25 foods worth traveling for

Even if we don't always remember the history behind the Colosseum, the significance of the Great Pyramids' configuration, or who built Machu Picchu after returning home from a trip, we can almost always remember what we ate while we were there.
[More Text WHO CARES LETS GET TO THE FOOD]Of course, food memories can range from pleasurable to mediocre to, even, uncomfortable. Judgments aside, most of us travelers can agree that the times when we eat during a trip are most often also the times when we feel the most engaged. With all five senses stimulated, we not only see, hear, smell, or even touch a certain place — we taste it, too.

Globalization has made sampling delicacies from around the world fairly easy. Most of us don't have to live in the Middle East to sample delicious falafel, or travel to China for near perfect jiaozi. But our list isn't solely about individual dishes; it's about the experience of eating in an authentic context. It's about actually stepping foot in the wood-fired pizzerias in Naples, the steaming noodle shops of Tokyo, and the bustling cevicherias of Lima. You may be able to recreate a crêpe, but you (sadly) will have a difficult time recreating the crepêrie that wafts saccharine batter aromas from a Parisian street corner.

None of these dishes could have been created in a vacuum. They are most often the sum of geography, traditions, necessities, and personal tastes of a given culture. Many of the dishes on our list arguably have multiple homes across several borders, yet we've chosen to bring you the locations where we believe you can find them in some of their purest forms.

In this slideshow, we've rounded up 25 different foods that enhance the experience of a given place. Not only do these foods complement a trip, some might argue (as we do) that given the proper address, they're worth the trip themselves.

Poland: Pierogies

A pierogi is perhaps the most famous Polish dish. It can come in a variety of forms — baked or fried, filled with meat or potatoes — and is the quintessential Polish comfort food. While it was initially thought of as peasant food, pierogies are now one of the most popular dishes in Poland. If you're visiting Krakow, visit Zapiecek Polskie Pierogarnie to taste this iconic dish.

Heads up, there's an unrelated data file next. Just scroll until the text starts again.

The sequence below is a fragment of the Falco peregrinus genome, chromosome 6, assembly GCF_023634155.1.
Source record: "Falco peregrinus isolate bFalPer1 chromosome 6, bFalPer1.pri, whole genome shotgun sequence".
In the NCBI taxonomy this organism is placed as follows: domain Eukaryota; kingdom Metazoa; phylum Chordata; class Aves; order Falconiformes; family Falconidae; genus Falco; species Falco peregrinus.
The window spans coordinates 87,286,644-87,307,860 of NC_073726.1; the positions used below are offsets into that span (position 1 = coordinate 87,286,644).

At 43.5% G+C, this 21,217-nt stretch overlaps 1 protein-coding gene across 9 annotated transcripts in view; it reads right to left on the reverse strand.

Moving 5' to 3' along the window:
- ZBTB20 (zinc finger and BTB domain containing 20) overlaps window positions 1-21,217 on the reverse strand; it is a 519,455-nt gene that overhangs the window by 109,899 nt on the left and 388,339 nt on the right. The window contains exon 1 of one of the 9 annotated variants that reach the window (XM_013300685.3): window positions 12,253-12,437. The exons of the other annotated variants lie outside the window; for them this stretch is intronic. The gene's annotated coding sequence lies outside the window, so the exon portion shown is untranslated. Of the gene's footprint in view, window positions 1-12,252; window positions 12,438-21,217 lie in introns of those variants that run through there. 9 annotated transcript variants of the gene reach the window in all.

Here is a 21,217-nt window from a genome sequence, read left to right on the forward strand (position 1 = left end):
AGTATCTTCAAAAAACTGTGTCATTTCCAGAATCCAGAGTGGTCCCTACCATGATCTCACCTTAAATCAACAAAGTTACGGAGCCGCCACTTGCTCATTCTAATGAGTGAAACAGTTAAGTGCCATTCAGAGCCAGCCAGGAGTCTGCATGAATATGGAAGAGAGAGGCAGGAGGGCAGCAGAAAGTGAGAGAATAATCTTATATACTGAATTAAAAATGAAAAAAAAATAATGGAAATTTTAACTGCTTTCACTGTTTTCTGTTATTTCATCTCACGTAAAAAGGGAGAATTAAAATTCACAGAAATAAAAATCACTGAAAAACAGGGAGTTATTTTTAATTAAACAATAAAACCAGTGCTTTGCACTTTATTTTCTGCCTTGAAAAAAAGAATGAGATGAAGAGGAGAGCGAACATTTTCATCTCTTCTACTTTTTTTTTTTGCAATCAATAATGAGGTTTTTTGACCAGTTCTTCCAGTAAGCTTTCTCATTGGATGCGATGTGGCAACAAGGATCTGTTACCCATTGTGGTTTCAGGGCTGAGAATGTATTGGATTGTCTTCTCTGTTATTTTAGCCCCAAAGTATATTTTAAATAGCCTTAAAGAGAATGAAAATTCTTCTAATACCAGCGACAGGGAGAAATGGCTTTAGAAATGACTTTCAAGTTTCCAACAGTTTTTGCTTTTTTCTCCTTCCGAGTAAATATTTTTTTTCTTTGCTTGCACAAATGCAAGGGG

Dominican Republic: Sancocho (AWWWW YISSSSS)

Sancocho is a traditional soup made with chicken or beef, lemon, herbs, potatoes, yucca, rice, and occasionally plantains. It's typically (and probably at its best) when it's home-cooked (no lies. #1 hangover food TBH), but one of the best restaurants in Santo Domingo to try it at is Adrian Tropical.

Lebanon: Kibbeh

Though this traditional dish tends to vary, its roots are always the same. Comprised of bulgur or rice and ground meat mixed together in different forms, kibbeh can be fried, place in soup, baked in a pie, or served raw, depending on the region. No matter how it is prepared, it is typically cooked with olive oil and served with a lemon garnish. Locals recommend Zawat in southern Lebanon for the best version of this dish.

Peru: Ceviche

Ceviche is served at restaurants all around Peru, even ones that are not traditionally Peruvian. The dish is made of raw fish that is "cooked" in a marinade of lime and lemon juice and chile. It is often served with corn and avocado. For one of the most acclaimed versions of the dish, visit La Mar in Lima.

Canada: Poutine

Originally from Quebec, poutine has infiltrated Canadian cuisine, and has crept into the U.S. as well. It traditionally consists of fries, cheese curds, and gravy, though it also comes topped with anything from Bolognese sauce to foie gras and truffles. In Montreal, two of the best versions can be found at Au Pied de Cochon and Maamm Bolduc.

I could honestly eat sancocho for the rest of my life. Cocinado a leña EVEN BETTER OMG. ONTD, what food is your country/state known for?